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How NPA may end Lagos port road gridlocks, drives traffic to Eastern ports

The ongoing efforts by the Federal Government to ensure that both rail and roads are connected to all the seaports in the country is geared…

The ongoing efforts by the Federal Government to ensure that both rail and roads are connected to all the seaports in the country is geared at making the ports viable, efficient and to eliminate the seemingly chaotic gridlock witnessed along ports access roads in Apapa in Lagos state.

Over the years, seaports across the country had suffered neglect, depriving Nigeria of the economic advantages of having efficient and well managed ports.

Apart from the Lagos ports, which accounts for over 80 per cent of cargo through-put to Nigeria, the Eastern ports which include, Onne in Port Harcourt, Calabar, and Ibom Deep Seaport at Ibaka, Akwa Ibom State, is strategically positioned to also drive traffic to the north to Carter for numerous inland dry ports and fuel depots.

The main problem with these ports is that the river channels leading to them are too narrow to accommodate large vessels. The shipping companies find it more convenient to take their vessels to Lagos than to the eastern ports.

The situation worsened after the concession of the ports started in 2006. This was sequel to the withdrawal of the 30 per cent incentive granted vessel owners to use the eastern ports when the Federal Government controlled the ports.

Apart from the Onne Port, most of the other ports servicing the Southeast, South-south and the Eastern flank of the north are virtually idle.

The channels into these ports need to be dredged, their facilities need to be upgraded and incentives provided to enable them take up more of the nation’s maritime business.

Apart from shallow channels, which make it impossible for bigger vessels to access the port, decrepit port infrastructure is another major problem.

While the Calabar Port suffers from shallow draught, the Onne Port is contending with insecurity such as pirate attacks and sea-robbery among others.

Other identified challenges include deplorable berths, dearth of finger mooring jetties to berth Nigerian Port Authority (NPA) crafts, lack of operational vehicles and fire hydrants at quays.

Cargo handling equipment and the port quays areas are also inadequate to make trade facilitation efficient.

Also, while high siltation at the Calabar Port has impeded safe navigation, the Port Harcourt Port suffered under constant pirate attacks, which made the port unattractive for foreign shipping lines. Because of the afore-mentioned challenges, no fewer than 754 vessels are said to have deserted the eastern ports between 2013 and 2016.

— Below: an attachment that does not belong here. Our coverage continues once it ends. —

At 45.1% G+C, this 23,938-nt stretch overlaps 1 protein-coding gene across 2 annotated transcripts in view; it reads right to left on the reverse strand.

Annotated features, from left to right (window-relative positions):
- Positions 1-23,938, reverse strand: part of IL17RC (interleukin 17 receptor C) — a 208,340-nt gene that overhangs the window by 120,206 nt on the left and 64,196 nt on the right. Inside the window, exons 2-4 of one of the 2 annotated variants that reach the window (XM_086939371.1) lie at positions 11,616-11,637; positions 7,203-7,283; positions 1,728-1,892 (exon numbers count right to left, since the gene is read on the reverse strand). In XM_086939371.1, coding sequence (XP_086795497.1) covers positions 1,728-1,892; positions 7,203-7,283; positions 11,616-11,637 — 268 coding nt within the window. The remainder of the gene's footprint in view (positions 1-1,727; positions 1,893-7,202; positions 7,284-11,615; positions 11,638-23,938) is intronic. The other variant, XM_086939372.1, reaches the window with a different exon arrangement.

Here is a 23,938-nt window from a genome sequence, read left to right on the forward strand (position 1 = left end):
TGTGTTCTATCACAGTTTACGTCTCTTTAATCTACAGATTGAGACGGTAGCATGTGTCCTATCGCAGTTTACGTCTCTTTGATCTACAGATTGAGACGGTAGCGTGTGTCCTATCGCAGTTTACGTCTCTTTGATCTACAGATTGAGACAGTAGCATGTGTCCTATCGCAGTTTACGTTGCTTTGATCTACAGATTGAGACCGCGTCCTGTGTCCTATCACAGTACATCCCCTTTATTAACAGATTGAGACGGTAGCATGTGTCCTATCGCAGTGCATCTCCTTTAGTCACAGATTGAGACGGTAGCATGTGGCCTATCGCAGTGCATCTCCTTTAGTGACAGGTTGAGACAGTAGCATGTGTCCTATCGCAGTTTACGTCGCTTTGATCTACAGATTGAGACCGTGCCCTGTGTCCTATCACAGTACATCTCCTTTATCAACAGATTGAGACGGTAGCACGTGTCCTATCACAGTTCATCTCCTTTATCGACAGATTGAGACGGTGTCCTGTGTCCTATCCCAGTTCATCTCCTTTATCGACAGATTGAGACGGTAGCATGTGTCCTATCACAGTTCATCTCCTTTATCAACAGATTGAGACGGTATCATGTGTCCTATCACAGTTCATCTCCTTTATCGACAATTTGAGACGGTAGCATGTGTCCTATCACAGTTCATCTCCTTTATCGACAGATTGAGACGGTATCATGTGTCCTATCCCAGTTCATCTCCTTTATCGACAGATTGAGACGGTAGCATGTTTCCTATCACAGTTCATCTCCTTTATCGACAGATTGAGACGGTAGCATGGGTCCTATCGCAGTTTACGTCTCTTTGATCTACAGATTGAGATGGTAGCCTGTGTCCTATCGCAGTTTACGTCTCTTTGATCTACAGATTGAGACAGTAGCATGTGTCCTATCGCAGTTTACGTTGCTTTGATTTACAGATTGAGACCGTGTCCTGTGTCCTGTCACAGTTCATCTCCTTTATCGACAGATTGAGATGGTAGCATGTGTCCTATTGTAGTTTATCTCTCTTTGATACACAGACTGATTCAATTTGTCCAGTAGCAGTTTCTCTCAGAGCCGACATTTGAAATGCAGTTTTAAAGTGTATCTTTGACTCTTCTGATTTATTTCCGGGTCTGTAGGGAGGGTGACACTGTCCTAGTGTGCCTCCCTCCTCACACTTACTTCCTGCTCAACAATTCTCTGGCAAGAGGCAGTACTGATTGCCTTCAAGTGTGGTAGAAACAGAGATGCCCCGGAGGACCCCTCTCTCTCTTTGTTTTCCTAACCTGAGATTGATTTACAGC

Specifically, the number of vessels that had berthed at the ports reduced from 2,268 vessels in 2013 to 1,514 in 2016.

According to the National Bureau of Statistics (NBS), the number of vessels that berthed at the Delta port fell from 609 in 2013 to 433 in 2016, while the Gross Registered Tonnage at the port also dropped from 8,687,160 (8.6 million) in 2013 to 6,177,809 (6.1m) in 2016.

However, in a bid to drive more traffic to the Eastern ports, the Managing Director of the Nigerian Ports Authority (NPA), Hadiza Bala Usman, between 2019 and 2020 commenced the dredging of Warri port at the cost of $44.861m (N16.150 billion).

The dredging which was completed in the first quarter of 2020 saw an increasing number of vessels calling at the port.

Customs broker based in Warri, Delta State and former National Financial Secretary of the Association of Nigeria Licensed Customs Agents (ANLCA), Val Orhobabhor, said he gathered that the dredging project has been completed.

Worried by the perennial gridlock in Apapa which had hitherto hindered commercial activities, the NPA management recently announced that it is working with professionals in the maritime sector to make the eastern ports attractive for business.

NPA deployed equipment worth over $30m in Onne Port, Rivers State. The measure, which was taken by the Managing Director of the NPA, Hadiza Bala-Usman was to boost efficiency, security and make the port attractive for business. Onne Port Complex is one of the key ports under the NPA. It is situated on the Bonny River Estuary along Ogu Creek.

Aside, six pilot cutters, tug boats and 17 metre offshore patrol boats, were deployed in the port to make the port attractive and stem the cycle of criminalities within and around the port.

It cost the NPA more than $30m to deploy the sophisticated equipment.

Apart from supporting exploration and production for economic activities, the free zone provides a logistic oil service centre for the oil and gas industry in Nigeria (Onshore and Offshore), while also providing easy access to the entire West African and sub-Sahara oil fields.

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